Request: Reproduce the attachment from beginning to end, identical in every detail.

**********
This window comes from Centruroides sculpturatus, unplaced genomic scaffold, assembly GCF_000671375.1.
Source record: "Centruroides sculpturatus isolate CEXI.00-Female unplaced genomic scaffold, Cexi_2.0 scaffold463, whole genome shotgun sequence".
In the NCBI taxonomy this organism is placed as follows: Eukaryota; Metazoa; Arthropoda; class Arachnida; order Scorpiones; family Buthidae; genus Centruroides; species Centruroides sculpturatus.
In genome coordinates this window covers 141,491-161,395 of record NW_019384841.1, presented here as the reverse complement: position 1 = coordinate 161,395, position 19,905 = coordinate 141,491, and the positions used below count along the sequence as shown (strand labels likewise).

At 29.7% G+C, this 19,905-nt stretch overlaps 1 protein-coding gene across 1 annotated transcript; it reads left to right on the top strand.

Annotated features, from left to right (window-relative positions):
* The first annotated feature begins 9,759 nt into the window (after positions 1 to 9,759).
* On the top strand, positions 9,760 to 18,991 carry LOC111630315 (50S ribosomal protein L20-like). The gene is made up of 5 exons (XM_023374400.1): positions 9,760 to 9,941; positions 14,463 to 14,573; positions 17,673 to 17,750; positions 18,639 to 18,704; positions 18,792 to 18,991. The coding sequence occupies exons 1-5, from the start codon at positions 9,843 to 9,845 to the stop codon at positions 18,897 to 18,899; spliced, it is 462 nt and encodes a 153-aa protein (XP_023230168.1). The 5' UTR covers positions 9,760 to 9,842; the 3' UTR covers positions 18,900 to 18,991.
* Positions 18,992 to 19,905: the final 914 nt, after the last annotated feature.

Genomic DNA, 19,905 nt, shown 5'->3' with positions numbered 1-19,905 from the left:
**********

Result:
This window comes from Centruroides sculpturatus, unplaced genomic scaffold, assembly GCF_000671375.1.
Source record: "Centruroides sculpturatus isolate CEXI.00-Female unplaced genomic scaffold, Cexi_2.0 scaffold463, whole genome shotgun sequence".
In the NCBI taxonomy this organism is placed as follows: Eukaryota; Metazoa; Arthropoda; class Arachnida; order Scorpiones; family Buthidae; genus Centruroides; species Centruroides sculpturatus.
In genome coordinates this window covers 141,491-161,395 of record NW_019384841.1, presented here as the reverse complement: position 1 = coordinate 161,395, position 19,905 = coordinate 141,491, and the positions used below count along the sequence as shown (strand labels likewise).

At 29.7% G+C, this 19,905-nt stretch overlaps 1 protein-coding gene across 1 annotated transcript; it reads left to right on the top strand.

Annotated features, from left to right (window-relative positions):
* The first annotated feature begins 9,759 nt into the window (after positions 1 to 9,759).
* On the top strand, positions 9,760 to 18,991 carry LOC111630315 (50S ribosomal protein L20-like). The gene is made up of 5 exons (XM_023374400.1): positions 9,760 to 9,941; positions 14,463 to 14,573; positions 17,673 to 17,750; positions 18,639 to 18,704; positions 18,792 to 18,991. The coding sequence occupies exons 1-5, from the start codon at positions 9,843 to 9,845 to the stop codon at positions 18,897 to 18,899; spliced, it is 462 nt and encodes a 153-aa protein (XP_023230168.1). The 5' UTR covers positions 9,760 to 9,842; the 3' UTR covers positions 18,900 to 18,991.
* Positions 18,992 to 19,905: the final 914 nt, after the last annotated feature.

Genomic DNA, 19,905 nt, shown 5'->3' with positions numbered 1-19,905 from the left: